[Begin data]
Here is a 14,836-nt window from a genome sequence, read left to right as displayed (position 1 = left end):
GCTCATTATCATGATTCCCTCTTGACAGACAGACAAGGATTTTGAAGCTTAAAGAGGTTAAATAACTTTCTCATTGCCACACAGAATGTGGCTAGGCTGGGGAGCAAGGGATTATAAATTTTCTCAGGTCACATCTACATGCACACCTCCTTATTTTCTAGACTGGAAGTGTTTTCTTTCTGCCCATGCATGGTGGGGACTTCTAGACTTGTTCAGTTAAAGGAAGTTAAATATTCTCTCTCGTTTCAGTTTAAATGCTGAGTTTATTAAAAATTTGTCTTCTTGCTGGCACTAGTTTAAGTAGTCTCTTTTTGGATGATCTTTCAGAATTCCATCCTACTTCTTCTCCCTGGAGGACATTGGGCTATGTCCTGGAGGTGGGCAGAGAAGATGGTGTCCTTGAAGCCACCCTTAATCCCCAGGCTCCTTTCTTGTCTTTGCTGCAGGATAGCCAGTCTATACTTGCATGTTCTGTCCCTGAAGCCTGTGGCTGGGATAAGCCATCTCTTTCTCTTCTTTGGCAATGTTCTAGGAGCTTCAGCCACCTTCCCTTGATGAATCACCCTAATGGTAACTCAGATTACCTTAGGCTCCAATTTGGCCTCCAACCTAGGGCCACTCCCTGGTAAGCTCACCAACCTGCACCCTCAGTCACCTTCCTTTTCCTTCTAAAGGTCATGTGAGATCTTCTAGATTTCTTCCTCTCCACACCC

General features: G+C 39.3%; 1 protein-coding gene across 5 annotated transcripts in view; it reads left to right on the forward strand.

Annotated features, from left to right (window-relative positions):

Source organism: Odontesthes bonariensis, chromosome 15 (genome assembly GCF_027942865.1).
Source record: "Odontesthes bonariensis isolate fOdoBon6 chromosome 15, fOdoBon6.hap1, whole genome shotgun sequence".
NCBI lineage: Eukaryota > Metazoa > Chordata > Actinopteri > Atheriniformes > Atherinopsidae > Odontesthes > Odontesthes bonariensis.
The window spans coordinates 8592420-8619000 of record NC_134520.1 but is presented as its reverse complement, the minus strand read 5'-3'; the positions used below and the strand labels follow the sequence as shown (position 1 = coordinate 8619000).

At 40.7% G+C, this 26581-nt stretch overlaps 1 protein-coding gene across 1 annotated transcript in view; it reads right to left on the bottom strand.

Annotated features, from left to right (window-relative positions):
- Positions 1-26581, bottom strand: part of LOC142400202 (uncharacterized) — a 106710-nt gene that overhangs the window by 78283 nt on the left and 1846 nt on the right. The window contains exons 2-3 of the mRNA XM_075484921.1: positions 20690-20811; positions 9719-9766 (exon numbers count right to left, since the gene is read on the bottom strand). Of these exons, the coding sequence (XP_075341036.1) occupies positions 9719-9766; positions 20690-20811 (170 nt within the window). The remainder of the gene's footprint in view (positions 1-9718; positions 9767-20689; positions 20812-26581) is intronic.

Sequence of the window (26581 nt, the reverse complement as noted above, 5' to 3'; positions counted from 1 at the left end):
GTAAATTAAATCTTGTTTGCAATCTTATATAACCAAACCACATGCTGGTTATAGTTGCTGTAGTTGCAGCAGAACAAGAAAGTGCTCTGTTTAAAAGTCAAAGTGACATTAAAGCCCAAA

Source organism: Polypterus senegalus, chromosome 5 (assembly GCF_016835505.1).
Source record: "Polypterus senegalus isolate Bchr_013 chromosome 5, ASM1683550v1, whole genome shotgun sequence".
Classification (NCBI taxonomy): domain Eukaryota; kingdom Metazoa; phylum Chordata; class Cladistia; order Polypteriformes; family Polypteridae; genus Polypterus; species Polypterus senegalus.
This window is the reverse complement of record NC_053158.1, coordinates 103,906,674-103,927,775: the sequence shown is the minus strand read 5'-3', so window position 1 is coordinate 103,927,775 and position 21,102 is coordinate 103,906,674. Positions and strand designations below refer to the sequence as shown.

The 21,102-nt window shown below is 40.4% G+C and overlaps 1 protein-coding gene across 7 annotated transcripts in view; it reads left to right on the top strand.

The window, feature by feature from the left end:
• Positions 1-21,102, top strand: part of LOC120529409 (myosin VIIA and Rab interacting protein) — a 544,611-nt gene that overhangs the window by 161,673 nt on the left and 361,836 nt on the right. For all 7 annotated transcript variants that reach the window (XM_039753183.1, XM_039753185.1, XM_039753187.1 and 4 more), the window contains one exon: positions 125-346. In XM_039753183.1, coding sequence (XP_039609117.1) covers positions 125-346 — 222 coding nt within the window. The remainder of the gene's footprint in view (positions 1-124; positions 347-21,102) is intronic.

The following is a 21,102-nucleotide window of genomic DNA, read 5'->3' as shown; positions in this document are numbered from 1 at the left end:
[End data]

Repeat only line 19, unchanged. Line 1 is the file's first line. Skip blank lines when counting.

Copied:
The window, feature by feature from the left end: